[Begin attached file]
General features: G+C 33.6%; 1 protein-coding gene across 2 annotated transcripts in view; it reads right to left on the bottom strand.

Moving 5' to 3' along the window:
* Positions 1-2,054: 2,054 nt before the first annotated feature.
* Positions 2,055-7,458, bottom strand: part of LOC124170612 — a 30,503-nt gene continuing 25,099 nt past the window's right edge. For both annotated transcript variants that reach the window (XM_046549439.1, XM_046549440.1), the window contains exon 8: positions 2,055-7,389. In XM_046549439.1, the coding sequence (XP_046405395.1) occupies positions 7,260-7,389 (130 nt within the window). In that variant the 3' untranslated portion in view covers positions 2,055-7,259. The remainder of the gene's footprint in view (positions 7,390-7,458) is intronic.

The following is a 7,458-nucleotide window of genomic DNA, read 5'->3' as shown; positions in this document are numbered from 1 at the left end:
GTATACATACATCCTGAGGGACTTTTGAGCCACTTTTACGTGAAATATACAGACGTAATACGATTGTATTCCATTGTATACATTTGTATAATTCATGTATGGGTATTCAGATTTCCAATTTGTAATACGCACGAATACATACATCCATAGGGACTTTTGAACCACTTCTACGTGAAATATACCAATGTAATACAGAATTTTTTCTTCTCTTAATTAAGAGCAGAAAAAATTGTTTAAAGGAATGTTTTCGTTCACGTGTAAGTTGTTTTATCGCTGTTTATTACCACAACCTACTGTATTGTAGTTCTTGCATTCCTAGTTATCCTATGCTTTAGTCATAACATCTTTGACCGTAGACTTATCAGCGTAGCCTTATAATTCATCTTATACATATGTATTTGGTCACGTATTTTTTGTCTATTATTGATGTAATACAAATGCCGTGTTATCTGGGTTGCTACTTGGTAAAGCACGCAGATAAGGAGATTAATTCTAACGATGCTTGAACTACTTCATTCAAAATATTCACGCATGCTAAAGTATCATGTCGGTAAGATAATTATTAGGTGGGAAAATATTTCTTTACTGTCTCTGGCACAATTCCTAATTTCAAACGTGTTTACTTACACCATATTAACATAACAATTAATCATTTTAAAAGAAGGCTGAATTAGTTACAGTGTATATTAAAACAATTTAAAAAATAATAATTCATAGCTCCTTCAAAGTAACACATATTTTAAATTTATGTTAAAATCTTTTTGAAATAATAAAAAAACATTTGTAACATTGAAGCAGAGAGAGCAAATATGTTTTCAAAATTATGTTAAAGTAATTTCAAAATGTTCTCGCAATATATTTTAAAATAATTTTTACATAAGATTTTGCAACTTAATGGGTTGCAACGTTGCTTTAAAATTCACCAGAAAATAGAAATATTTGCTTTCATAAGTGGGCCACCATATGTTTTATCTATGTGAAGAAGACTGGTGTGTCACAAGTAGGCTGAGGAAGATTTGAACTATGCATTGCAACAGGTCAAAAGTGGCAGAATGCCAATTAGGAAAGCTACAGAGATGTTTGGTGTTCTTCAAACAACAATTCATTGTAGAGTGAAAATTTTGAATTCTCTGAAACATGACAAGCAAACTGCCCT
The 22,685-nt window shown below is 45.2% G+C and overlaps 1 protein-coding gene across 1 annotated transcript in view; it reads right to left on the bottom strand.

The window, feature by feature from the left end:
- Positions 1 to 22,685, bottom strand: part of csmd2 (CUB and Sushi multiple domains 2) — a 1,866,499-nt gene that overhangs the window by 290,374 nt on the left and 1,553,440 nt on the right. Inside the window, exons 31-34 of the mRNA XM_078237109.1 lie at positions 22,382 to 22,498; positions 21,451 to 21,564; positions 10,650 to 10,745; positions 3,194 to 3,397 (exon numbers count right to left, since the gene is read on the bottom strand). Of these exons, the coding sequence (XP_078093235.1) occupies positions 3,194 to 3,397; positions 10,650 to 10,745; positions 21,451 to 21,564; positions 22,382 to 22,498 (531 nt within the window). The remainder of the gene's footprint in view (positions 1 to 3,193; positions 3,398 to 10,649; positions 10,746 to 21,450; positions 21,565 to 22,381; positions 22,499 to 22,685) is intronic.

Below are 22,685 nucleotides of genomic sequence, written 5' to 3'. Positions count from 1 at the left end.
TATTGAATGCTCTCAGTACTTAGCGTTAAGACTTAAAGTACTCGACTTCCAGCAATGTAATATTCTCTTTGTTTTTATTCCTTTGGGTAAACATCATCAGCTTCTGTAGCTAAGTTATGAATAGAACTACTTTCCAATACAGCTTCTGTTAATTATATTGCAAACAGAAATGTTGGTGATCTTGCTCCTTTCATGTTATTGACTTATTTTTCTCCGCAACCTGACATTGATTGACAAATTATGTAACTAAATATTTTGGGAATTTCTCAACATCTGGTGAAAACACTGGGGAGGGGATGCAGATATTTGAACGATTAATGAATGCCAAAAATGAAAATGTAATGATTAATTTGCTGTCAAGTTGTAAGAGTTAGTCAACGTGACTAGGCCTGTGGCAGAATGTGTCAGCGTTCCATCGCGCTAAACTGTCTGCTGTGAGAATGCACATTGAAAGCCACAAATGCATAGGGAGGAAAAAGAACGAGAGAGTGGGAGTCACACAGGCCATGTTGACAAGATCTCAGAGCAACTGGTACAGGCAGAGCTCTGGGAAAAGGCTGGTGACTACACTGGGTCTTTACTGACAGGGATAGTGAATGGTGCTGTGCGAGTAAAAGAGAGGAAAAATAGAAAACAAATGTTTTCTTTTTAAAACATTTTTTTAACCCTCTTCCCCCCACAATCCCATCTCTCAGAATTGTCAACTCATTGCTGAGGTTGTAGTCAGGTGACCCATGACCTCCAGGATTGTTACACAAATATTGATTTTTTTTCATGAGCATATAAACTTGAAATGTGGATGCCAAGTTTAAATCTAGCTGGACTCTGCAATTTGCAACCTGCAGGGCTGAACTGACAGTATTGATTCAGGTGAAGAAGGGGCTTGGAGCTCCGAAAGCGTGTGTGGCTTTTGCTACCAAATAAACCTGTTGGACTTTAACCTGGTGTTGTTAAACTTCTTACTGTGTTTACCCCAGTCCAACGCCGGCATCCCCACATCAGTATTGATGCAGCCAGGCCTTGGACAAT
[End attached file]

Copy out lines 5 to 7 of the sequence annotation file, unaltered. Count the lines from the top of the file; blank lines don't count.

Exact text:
The following is a 7,458-nucleotide window of genomic DNA, read 5'->3' as shown; positions in this document are numbered from 1 at the left end:
GTATACATACATCCTGAGGGACTTTTGAGCCACTTTTACGTGAAATATACAGACGTAATACGATTGTATTCCATTGTATACATTTGTATAATTCATGTATGGGTATTCAGATTTCCAATTTGTAATACGCACGAATACATACATCCATAGGGACTTTTGAACCACTTCTACGTGAAATATACCAATGTAATACAGAATTTTTTCTTCTCTTAATTAAGAGCAGAAAAAATTGTTTAAAGGAATGTTTTCGTTCACGTGTAAGTTGTTTTATCGCTGTTTATTACCACAACCTACTGTATTGTAGTTCTTGCATTCCTAGTTATCCTATGCTTTAGTCATAACATCTTTGACCGTAGACTTATCAGCGTAGCCTTATAATTCATCTTATACATATGTATTTGGTCACGTATTTTTTGTCTATTATTGATGTAATACAAATGCCGTGTTATCTGGGTTGCTACTTGGTAAAGCACGCAGATAAGGAGATTAATTCTAACGATGCTTGAACTACTTCATTCAAAATATTCACGCATGCTAAAGTATCATGTCGGTAAGATAATTATTAGGTGGGAAAATATTTCTTTACTGTCTCTGGCACAATTCCTAATTTCAAACGTGTTTACTTACACCATATTAACATAACAATTAATCATTTTAAAAGAAGGCTGAATTAGTTACAGTGTATATTAAAACAATTTAAAAAATAATAATTCATAGCTCCTTCAAAGTAACACATATTTTAAATTTATGTTAAAATCTTTTTGAAATAATAAAAAAACATTTGTAACATTGAAGCAGAGAGAGCAAATATGTTTTCAAAATTATGTTAAAGTAATTTCAAAATGTTCTCGCAATATATTTTAAAATAATTTTTACATAAGATTTTGCAACTTAATGGGTTGCAACGTTGCTTTAAAATTCACCAGAAAATAGAAATATTTGCTTTCATAAGTGGGCCACCATATGTTTTATCTATGTGAAGAAGACTGGTGTGTCACAAGTAGGCTGAGGAAGATTTGAACTATGCATTGCAACAGGTCAAAAGTGGCAGAATGCCAATTAGGAAAGCTACAGAGATGTTTGGTGTTCTTCAAACAACAATTCATTGTAGAGTGAAAATTTTGAATTCTCTGAAACATGACAAGCAAACTGCCCT
The 22,685-nt window shown below is 45.2% G+C and overlaps 1 protein-coding gene across 1 annotated transcript in view; it reads right to left on the bottom strand.